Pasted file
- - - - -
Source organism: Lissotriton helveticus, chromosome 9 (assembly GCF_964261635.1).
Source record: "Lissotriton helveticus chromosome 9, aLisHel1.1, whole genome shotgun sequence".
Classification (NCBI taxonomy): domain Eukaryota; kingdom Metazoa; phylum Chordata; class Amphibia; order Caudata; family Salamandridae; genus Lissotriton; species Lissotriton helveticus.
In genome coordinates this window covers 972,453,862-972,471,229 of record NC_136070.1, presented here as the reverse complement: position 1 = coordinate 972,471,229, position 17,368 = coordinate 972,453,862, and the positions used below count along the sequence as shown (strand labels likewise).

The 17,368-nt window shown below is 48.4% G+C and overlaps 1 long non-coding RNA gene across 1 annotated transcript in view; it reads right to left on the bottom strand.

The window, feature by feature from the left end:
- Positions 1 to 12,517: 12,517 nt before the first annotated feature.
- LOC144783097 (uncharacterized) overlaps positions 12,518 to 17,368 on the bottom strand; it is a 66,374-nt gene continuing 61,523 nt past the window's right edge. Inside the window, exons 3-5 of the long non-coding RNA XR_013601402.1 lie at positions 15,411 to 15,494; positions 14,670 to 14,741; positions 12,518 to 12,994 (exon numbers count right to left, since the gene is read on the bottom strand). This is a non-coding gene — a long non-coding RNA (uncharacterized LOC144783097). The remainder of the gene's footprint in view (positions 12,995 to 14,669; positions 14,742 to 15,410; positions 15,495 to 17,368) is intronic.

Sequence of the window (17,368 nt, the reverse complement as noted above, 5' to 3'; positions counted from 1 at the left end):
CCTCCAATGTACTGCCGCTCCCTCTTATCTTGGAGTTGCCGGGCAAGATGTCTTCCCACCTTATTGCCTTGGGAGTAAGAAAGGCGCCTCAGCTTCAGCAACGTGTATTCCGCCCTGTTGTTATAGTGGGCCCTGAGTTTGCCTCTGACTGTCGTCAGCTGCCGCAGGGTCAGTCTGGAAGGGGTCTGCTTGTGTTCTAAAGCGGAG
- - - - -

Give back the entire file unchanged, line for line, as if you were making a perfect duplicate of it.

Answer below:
Source organism: Lissotriton helveticus, chromosome 9 (assembly GCF_964261635.1).
Source record: "Lissotriton helveticus chromosome 9, aLisHel1.1, whole genome shotgun sequence".
Classification (NCBI taxonomy): domain Eukaryota; kingdom Metazoa; phylum Chordata; class Amphibia; order Caudata; family Salamandridae; genus Lissotriton; species Lissotriton helveticus.
In genome coordinates this window covers 972,453,862-972,471,229 of record NC_136070.1, presented here as the reverse complement: position 1 = coordinate 972,471,229, position 17,368 = coordinate 972,453,862, and the positions used below count along the sequence as shown (strand labels likewise).

The 17,368-nt window shown below is 48.4% G+C and overlaps 1 long non-coding RNA gene across 1 annotated transcript in view; it reads right to left on the bottom strand.

The window, feature by feature from the left end:
- Positions 1 to 12,517: 12,517 nt before the first annotated feature.
- LOC144783097 (uncharacterized) overlaps positions 12,518 to 17,368 on the bottom strand; it is a 66,374-nt gene continuing 61,523 nt past the window's right edge. Inside the window, exons 3-5 of the long non-coding RNA XR_013601402.1 lie at positions 15,411 to 15,494; positions 14,670 to 14,741; positions 12,518 to 12,994 (exon numbers count right to left, since the gene is read on the bottom strand). This is a non-coding gene — a long non-coding RNA (uncharacterized LOC144783097). The remainder of the gene's footprint in view (positions 12,995 to 14,669; positions 14,742 to 15,410; positions 15,495 to 17,368) is intronic.

Sequence of the window (17,368 nt, the reverse complement as noted above, 5' to 3'; positions counted from 1 at the left end):
CCTCCAATGTACTGCCGCTCCCTCTTATCTTGGAGTTGCCGGGCAAGATGTCTTCCCACCTTATTGCCTTGGGAGTAAGAAAGGCGCCTCAGCTTCAGCAACGTGTATTCCGCCCTGTTGTTATAGTGGGCCCTGAGTTTGCCTCTGACTGTCGTCAGCTGCCGCAGGGTCAGTCTGGAAGGGGTCTGCTTGTGTTCTAAAGCGGAG